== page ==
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BIOC33H3 Lecture Notes - Inhalable Insulin, Urinary Retention, Amylin

Biological Sciences
Course Code
Stephen Reid

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Chapter 49: Diabetes Mellitus
Diabetes mellitus is a chronic multisystem disorder of glucose metabolism related to absent or
insufficient insulin supplies and/or poor utilization of the insulin that is available.
The two most common types of diabetes are classified as type 1 or type 2 diabetes mellitus.
Gestational diabetes, prediabetes, and secondary diabetes are other classifications of diabetes
commonly seen in clinical practice.
Type 1 diabetes mellitus most often occurs in people who are under 30 years of age, with a peak
onset between ages 11 and 13, but can occur at any age.
Type 1 diabetes is the end result of a long-standing process where the body’s own T cells attack
and destroy pancreatic beta cells, which are the source of the body’s insulin.
Because the onset of type 1 diabetes is rapid, the initial manifestations are usually acute. The
classic symptoms are polyuria, polydipsia, and polyphagia.
The individual with type 1 diabetes requires a supply of insulin from an outside source
(exogenous insulin), such as an injection, in order to sustain life. Without insulin, the patient will
develop diabetic ketoacidosis (DKA), a life-threatening condition resulting in metabolic acidosis.
Prediabetes is a condition where blood glucose levels are higher than normal but not high
enough for a diagnosis of diabetes. Most people with prediabetes are at increased risk for
developing type 2 diabetes and if no preventive measures are taken, they will usually develop it
within 10 years.
Long-term damage to the body, especially the heart and blood vessels, may already be occurring
in patients with prediabetes.
Type 2 diabetes mellitus is, by far, the most prevalent type of diabetes, accounting for over 90%
of patients with diabetes.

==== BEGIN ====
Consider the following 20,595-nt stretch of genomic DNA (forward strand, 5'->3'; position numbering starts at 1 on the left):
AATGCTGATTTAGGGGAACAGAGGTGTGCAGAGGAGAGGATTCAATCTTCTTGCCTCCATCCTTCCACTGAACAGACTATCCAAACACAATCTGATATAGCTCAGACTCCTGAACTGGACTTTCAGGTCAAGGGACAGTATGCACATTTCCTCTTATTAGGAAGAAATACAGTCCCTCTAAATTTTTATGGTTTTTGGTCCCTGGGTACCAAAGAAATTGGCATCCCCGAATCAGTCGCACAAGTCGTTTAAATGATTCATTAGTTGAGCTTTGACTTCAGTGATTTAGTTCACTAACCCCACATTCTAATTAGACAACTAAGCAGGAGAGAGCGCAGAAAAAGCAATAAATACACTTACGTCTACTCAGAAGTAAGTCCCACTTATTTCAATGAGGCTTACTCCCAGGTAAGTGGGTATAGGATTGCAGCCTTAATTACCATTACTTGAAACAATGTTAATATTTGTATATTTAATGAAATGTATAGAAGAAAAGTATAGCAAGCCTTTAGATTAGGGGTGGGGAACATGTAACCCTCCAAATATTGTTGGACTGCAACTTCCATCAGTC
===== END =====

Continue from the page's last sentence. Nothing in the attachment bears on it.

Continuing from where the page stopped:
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In type 2 diabetes, the pancreas usually continues to produce some endogenous (self-made)
insulin. However, the insulin that is produced is either insufficient for the needs of the body
and/or is poorly used by the tissues.
The most important risk factors for developing type 2 diabetes are believed to be obesity,
specifically abdominal and visceral adiposity. Also, individuals with metabolic syndrome are at
an increased risk for the development of type 2 diabetes.
Some of the more common manifestations associated with type 2 diabetes include fatigue,
recurrent infections, recurrent vaginal yeast or monilia infections, prolonged wound healing,
and visual changes.
Gestational diabetes develops during pregnancy and is detected at 24 to 28 weeks of gestation,
usually following an oral glucose tolerance test.
Although most women with gestational diabetes will have normal glucose levels within 6 weeks
postpartum, their risk for developing type 2 diabetes in 5 to 10 years is increased.
A diagnosis of diabetes is based on one of three methods: (1) fasting plasma glucose level, (2)
random plasma glucose measurement, or (3) 2-hour oral glucose tolerance test.
The goals of diabetes management are to reduce symptoms, promote well-being, prevent acute
complications of hyperglycemia, and prevent or delay the onset and progression of long-term
complications. These goals are most likely to be met when the patient is able to maintain blood
glucose levels as near to normal as possible.
Exogenous (injected) insulin is needed when a patient has inadequate insulin to meet specific
metabolic needs.
Insulin is divided into two main categories: short-acting (bolus) and long-acting (basal) insulin.
Basal insulin is used to maintain a background level of insulin throughout the day and bolus
insulin is used at mealtime.
A variety of insulin regimens are recommended for patients depending on the needs of the
patient and their preference.
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